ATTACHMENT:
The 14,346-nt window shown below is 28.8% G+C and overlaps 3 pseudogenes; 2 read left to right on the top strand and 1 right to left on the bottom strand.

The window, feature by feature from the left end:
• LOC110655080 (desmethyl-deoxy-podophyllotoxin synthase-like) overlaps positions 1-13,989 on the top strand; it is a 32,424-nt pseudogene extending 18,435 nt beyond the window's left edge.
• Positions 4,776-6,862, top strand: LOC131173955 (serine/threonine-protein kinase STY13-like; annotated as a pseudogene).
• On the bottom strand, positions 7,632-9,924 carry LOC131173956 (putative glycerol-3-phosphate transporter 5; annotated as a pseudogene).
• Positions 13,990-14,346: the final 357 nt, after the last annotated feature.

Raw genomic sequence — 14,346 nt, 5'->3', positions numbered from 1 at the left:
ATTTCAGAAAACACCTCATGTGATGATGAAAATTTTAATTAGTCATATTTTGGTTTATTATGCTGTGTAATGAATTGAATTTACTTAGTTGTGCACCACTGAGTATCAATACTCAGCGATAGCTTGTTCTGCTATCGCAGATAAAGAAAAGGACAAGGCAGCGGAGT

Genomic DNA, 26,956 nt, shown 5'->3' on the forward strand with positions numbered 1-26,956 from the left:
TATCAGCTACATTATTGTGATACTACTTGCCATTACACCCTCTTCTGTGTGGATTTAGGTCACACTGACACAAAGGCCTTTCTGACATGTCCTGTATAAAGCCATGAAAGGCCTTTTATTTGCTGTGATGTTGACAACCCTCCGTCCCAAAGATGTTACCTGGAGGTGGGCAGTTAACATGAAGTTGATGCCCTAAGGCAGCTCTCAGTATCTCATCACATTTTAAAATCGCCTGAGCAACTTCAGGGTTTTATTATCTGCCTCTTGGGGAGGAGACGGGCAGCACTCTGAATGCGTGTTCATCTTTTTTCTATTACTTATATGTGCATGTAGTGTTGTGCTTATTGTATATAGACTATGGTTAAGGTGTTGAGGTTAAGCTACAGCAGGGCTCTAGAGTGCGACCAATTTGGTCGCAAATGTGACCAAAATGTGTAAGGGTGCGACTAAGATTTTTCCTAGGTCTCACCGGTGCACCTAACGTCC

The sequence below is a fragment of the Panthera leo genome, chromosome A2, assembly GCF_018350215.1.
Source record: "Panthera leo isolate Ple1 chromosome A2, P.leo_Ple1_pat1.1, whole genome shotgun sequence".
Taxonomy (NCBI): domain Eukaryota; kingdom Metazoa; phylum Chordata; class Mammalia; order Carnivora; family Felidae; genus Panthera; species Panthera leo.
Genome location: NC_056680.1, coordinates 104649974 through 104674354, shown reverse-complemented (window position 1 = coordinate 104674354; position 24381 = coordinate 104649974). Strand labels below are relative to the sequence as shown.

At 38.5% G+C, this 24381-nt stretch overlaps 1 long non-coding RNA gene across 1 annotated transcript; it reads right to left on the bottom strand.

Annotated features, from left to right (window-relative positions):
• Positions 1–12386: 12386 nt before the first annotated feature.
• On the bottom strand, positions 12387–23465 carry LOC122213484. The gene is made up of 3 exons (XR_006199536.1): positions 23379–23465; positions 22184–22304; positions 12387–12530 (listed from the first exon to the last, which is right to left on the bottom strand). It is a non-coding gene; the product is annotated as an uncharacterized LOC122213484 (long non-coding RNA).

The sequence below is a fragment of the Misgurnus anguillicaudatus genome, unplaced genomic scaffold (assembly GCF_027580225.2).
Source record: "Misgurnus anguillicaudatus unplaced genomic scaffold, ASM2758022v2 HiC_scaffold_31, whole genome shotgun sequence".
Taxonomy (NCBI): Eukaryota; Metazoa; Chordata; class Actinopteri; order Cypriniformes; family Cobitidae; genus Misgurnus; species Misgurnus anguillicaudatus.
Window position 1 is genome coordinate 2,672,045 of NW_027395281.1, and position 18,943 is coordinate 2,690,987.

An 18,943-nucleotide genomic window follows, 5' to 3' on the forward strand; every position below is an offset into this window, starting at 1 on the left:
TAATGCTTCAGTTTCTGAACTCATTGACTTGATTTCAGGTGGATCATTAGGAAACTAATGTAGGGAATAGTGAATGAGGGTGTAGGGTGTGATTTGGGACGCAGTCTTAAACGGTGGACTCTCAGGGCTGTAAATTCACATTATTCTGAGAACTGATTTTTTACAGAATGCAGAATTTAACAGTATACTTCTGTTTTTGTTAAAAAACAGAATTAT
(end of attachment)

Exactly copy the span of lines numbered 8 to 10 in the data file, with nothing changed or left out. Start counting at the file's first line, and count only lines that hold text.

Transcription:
ATTTCAGAAAACACCTCATGTGATGATGAAAATTTTAATTAGTCATATTTTGGTTTATTATGCTGTGTAATGAATTGAATTTACTTAGTTGTGCACCACTGAGTATCAATACTCAGCGATAGCTTGTTCTGCTATCGCAGATAAAGAAAAGGACAAGGCAGCGGAGT

Genomic DNA, 26,956 nt, shown 5'->3' on the forward strand with positions numbered 1-26,956 from the left:
TATCAGCTACATTATTGTGATACTACTTGCCATTACACCCTCTTCTGTGTGGATTTAGGTCACACTGACACAAAGGCCTTTCTGACATGTCCTGTATAAAGCCATGAAAGGCCTTTTATTTGCTGTGATGTTGACAACCCTCCGTCCCAAAGATGTTACCTGGAGGTGGGCAGTTAACATGAAGTTGATGCCCTAAGGCAGCTCTCAGTATCTCATCACATTTTAAAATCGCCTGAGCAACTTCAGGGTTTTATTATCTGCCTCTTGGGGAGGAGACGGGCAGCACTCTGAATGCGTGTTCATCTTTTTTCTATTACTTATATGTGCATGTAGTGTTGTGCTTATTGTATATAGACTATGGTTAAGGTGTTGAGGTTAAGCTACAGCAGGGCTCTAGAGTGCGACCAATTTGGTCGCAAATGTGACCAAAATGTGTAAGGGTGCGACTAAGATTTTTCCTAGGTCTCACCGGTGCACCTAACGTCC